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Date: Wed, 16 Dec 1998 15:39:21 -0500
Message-Id: <Pine.SUN.3.95.981216150759.22815K-100000@essential.essential.org>
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From: Robert Weissman <rob@essential.org>
To: Multiple recipients of list STOP-IMF <stop-imf@essential.org>
Subject: WSJ:IMF's Asian Bailout Could Open Markets for the Tobacco Giants

IMF's Asian Bailout Could Open Markets for the Tobacco Giants

By Suein L. Hwang and Michael M. Phillips, Wall Street Journal
Wednesday 16 December 1998

A fight is breaking out over the Asian economic bailout effort because it is having a controversial side effect: helping open markets in South Korea and Thailand to global tobacco giants.

The International Monetary Fund swept in last year to bail out the struggling economies of those countries. As a condition of its emergency assistance, the IMF is seeking the privatization of state-owned companies in various industries, including tobacco. That stands to open the lucrative South Korean and Thai cigarette markets to Philip Morris Cos. and other rivals.

Now the IMF's policy is drawing fire from Congress. Last week, 17 legislators penned a strongly worded protest to the IMF Managing Director Michel Camdessus.

"Whatever the merits of privatization of other sectors of the economy, tobacco represents a grave public health menace that must be treated differently," said their Dec. 8 letter. Signatories included Sen. Richard J. Durbin (D., Ill.), Sen. Frank R. Lautenberg (D., N.J.) and Rep. James V. Hansen (R., Utah).

No Specific Policy

IMF officials say they have no specific policy on tobacco, adding that the moves are simply part of its larger effort to encourage economic reform. "Privatization of state industries is wholly consistent with IMF efforts to promote sound fiscal management," says spokesman William Murray. "If that means privatizing tobacco companies, or any other industry that is likely to be more effectively operated in private hands, I don't see why the IMF would object."

In its agreement with the IMF, South Korea promised to privatize its South Korea Tobacco Ginseng Corp. and five other government-owned companies by 2002. And in an Aug. 25 letter to Mr. Camdessus, Thai authorities committed to complete a study "outlining strategic options for Tobacco Monopoly" by the first quarter of 1999. They also agreed to sell stakes in Esso Thailand PLC, Thai Airways and many other companies.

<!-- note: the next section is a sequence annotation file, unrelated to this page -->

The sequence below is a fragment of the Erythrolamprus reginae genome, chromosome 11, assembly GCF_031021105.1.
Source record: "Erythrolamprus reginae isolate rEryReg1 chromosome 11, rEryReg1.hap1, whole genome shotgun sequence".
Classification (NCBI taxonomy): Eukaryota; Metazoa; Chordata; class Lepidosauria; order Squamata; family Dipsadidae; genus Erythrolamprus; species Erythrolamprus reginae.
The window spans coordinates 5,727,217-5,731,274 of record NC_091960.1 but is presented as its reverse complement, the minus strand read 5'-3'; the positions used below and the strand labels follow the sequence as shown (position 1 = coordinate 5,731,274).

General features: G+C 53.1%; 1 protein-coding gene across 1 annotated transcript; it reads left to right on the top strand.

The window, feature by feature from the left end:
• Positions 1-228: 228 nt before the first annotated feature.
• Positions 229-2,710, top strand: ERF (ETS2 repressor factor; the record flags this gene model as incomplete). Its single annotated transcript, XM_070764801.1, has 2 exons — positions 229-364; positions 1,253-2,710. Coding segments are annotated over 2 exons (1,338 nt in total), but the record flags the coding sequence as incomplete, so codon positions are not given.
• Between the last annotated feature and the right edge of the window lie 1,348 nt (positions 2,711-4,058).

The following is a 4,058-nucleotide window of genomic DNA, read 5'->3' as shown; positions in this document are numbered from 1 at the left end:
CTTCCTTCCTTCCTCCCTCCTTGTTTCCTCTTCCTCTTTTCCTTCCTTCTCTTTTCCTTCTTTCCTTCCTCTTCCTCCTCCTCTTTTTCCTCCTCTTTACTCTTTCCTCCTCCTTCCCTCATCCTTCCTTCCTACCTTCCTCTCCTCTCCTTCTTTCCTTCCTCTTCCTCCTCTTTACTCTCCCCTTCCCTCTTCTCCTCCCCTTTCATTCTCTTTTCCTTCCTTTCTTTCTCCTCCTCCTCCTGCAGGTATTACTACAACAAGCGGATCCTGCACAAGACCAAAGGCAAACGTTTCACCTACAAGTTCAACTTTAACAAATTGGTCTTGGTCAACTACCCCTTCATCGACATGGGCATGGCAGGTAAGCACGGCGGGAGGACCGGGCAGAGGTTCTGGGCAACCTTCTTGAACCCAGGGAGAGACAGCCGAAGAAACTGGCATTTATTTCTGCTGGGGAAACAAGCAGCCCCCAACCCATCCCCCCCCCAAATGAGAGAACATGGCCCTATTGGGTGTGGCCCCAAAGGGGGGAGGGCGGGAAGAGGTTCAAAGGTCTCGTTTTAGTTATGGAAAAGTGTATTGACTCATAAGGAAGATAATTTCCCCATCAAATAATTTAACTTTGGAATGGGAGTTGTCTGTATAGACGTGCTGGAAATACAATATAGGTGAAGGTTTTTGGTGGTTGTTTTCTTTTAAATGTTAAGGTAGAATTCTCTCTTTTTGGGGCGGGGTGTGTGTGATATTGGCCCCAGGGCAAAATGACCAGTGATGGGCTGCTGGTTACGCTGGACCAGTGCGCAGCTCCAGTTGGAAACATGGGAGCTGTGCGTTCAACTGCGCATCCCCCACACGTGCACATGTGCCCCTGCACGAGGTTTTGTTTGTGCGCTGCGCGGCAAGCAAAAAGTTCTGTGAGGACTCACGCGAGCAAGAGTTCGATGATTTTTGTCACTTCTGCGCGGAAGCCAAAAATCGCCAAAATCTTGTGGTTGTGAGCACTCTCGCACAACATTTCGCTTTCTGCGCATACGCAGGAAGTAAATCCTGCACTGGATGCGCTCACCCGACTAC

Amid economic turmoil, selling even a partial stake in a tobacco monopoly is an easy way for a cash-strapped government to quickly generate needed funds. In anticipation, the world's largest cigarette makers are jockeying to position themselves for a possible deal.

In the past few months, British American Tobacco PLC and RJR Nabisco Holdings Corp.'s Reynolds unit say, they have made overtures to South Korean officials. Philip Morris declined to comment about its activities in South Korea. But, this past summer, Philip Morris Chief Executive Geoffrey Bible attended a posh ceremony at New York's Waldorf Astoria hotel honoring South Korean President Kim Dae Jung. Then in October, Mr. Bible flew to South Korea and expressed interest in a strategic partnership with the country's tobacco monopoly.

South Korea is a plum market. It is a nation of heavy smokers who light up more than 100 billion cigarettes a year, making it one of the 10 largest tobacco markets in the world. In Thailand, people smoke roughly 50 billion cigarettes annually. (The number is nearly 500 billion in the U.S.)

Important Markets

International markets are becoming more important to cigarette makers as long-term prospects in the U.S. grow increasingly dim. Although U.S. and other multinational tobacco companies have sold cigarettes in South Korea and Thailand for several years, they have been no match for state-owned operations that control distribution around the country.